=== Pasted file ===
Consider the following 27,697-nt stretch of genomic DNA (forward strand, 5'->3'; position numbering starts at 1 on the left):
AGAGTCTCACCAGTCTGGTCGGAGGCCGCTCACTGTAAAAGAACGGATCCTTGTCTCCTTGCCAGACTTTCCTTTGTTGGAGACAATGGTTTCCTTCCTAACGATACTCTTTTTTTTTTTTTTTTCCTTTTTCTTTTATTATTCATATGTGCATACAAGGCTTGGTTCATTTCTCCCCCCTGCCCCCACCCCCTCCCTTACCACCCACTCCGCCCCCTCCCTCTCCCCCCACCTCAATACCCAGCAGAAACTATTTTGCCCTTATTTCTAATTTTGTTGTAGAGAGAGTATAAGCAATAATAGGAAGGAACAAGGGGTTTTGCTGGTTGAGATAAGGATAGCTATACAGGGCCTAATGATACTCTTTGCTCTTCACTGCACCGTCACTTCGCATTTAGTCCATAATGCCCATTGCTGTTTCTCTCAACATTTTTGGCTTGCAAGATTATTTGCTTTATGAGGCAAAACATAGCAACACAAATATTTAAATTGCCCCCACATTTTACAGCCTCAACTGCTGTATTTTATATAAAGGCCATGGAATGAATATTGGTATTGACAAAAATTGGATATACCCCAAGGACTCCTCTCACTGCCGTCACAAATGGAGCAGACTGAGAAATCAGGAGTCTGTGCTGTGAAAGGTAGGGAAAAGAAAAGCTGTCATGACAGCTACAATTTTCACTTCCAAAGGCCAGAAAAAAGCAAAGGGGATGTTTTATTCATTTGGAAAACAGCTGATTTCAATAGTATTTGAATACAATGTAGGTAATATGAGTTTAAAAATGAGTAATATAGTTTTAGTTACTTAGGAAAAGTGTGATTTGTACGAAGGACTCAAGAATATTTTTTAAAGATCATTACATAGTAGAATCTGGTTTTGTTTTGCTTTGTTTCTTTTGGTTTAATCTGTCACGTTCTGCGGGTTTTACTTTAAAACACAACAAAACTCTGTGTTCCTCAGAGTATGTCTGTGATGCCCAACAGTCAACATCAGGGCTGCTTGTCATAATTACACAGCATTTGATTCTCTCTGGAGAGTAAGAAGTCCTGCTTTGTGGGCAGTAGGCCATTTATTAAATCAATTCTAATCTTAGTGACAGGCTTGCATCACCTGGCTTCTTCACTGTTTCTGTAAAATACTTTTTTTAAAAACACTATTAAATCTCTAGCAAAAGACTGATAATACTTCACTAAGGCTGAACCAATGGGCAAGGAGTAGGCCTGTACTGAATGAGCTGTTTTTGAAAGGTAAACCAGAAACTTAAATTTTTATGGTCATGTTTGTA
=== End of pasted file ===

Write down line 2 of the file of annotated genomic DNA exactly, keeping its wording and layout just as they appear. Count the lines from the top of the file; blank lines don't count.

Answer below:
AGAGTCTCACCAGTCTGGTCGGAGGCCGCTCACTGTAAAAGAACGGATCCTTGTCTCCTTGCCAGACTTTCCTTTGTTGGAGACAATGGTTTCCTTCCTAACGATACTCTTTTTTTTTTTTTTTTCCTTTTTCTTTTATTATTCATATGTGCATACAAGGCTTGGTTCATTTCTCCCCCCTGCCCCCACCCCCTCCCTTACCACCCACTCCGCCCCCTCCCTCTCCCCCCACCTCAATACCCAGCAGAAACTATTTTGCCCTTATTTCTAATTTTGTTGTAGAGAGAGTATAAGCAATAATAGGAAGGAACAAGGGGTTTTGCTGGTTGAGATAAGGATAGCTATACAGGGCCTAATGATACTCTTTGCTCTTCACTGCACCGTCACTTCGCATTTAGTCCATAATGCCCATTGCTGTTTCTCTCAACATTTTTGGCTTGCAAGATTATTTGCTTTATGAGGCAAAACATAGCAACACAAATATTTAAATTGCCCCCACATTTTACAGCCTCAACTGCTGTATTTTATATAAAGGCCATGGAATGAATATTGGTATTGACAAAAATTGGATATACCCCAAGGACTCCTCTCACTGCCGTCACAAATGGAGCAGACTGAGAAATCAGGAGTCTGTGCTGTGAAAGGTAGGGAAAAGAAAAGCTGTCATGACAGCTACAATTTTCACTTCCAAAGGCCAGAAAAAAGCAAAGGGGATGTTTTATTCATTTGGAAAACAGCTGATTTCAATAGTATTTGAATACAATGTAGGTAATATGAGTTTAAAAATGAGTAATATAGTTTTAGTTACTTAGGAAAAGTGTGATTTGTACGAAGGACTCAAGAATATTTTTTAAAGATCATTACATAGTAGAATCTGGTTTTGTTTTGCTTTGTTTCTTTTGGTTTAATCTGTCACGTTCTGCGGGTTTTACTTTAAAACACAACAAAACTCTGTGTTCCTCAGAGTATGTCTGTGATGCCCAACAGTCAACATCAGGGCTGCTTGTCATAATTACACAGCATTTGATTCTCTCTGGAGAGTAAGAAGTCCTGCTTTGTGGGCAGTAGGCCATTTATTAAATCAATTCTAATCTTAGTGACAGGCTTGCATCACCTGGCTTCTTCACTGTTTCTGTAAAATACTTTTTTTAAAAACACTATTAAATCTCTAGCAAAAGACTGATAATACTTCACTAAGGCTGAACCAATGGGCAAGGAGTAGGCCTGTACTGAATGAGCTGTTTTTGAAAGGTAAACCAGAAACTTAAATTTTTATGGTCATGTTTGTA